German physician; youngest brother of Heinrich Heine; born at Düsseldorf (1805 according to Embden; Strodtmann gives 1807); died at Berlin Nov. 6, 1879. He was educated at the gymnasia of Düsseldorf and Lüneburg and at the universities of Berlin and Munich, graduating (M.D.) in 1829. In that year he joined the Russian army as surgeon; he took part in General Diebitsch's march over the Balkans in 1830, and in the suppression of the Polish uprising in 1832. Returning to Russia, he settled in St. Petersburg and was appointed surgeon to the military school. Upon his resignation from the army he received the title of "councilor of state."

With Thielmann and Knebel, Heine founded the "Medizinische Zeitung Russland's," a journal which appeared from 1844 to 1859, and which he edited. He is the author of: "Medico-Topographische Skizze von St. Petersburg," St. Petersburg, 1844; "Beiträge zur Gesch. der Orientalischen Pest," ib. 1846 (containing a description of the pest at Odessa); "Fragmente zur Gesch. der Medizin in Russia," ib. 1848; "Reisebriefe eines Arztes," ib. 1853. Heine also wrote works of a more distinctively literary character, among them being: "Skizze von Gretsch"; "Die Wunder des Ladoga Sees"; "Bilder aus der Türkei"; "Briefe von St. Petersburg"; "Gedichte."These essays excited only a passing interest, and little more can be said for his eagerly expected but sadly disappointing "Erinnerungen an Heinrich Heine und Seine Familie," Berlin, 1868.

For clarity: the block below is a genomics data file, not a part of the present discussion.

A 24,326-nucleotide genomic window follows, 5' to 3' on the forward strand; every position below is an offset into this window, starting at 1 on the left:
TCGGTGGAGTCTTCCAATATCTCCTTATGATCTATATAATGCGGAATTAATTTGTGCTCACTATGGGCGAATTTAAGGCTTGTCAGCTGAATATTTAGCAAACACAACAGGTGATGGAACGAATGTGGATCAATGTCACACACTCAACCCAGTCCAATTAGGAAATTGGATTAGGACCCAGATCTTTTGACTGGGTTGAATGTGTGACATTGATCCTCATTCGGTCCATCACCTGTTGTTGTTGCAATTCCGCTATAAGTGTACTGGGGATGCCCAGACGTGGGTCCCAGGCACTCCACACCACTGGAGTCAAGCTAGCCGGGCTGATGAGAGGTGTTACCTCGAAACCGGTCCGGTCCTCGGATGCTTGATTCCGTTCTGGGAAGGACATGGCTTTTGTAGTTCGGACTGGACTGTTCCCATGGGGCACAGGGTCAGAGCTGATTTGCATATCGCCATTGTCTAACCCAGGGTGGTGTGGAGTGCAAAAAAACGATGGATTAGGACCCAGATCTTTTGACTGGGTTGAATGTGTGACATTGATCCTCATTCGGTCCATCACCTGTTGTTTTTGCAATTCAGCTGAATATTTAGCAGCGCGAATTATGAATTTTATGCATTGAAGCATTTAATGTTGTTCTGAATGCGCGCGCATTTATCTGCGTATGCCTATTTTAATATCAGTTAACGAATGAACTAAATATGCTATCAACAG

• Strodtmann, H. Heine's Leben und Werke, Berlin, 1873;
  • Hirsch, Biog. Lex. Vienna, 1888;
  • De Kay, The Family Life of Heinrich Heine, from the original of Embden, New York, 1892.
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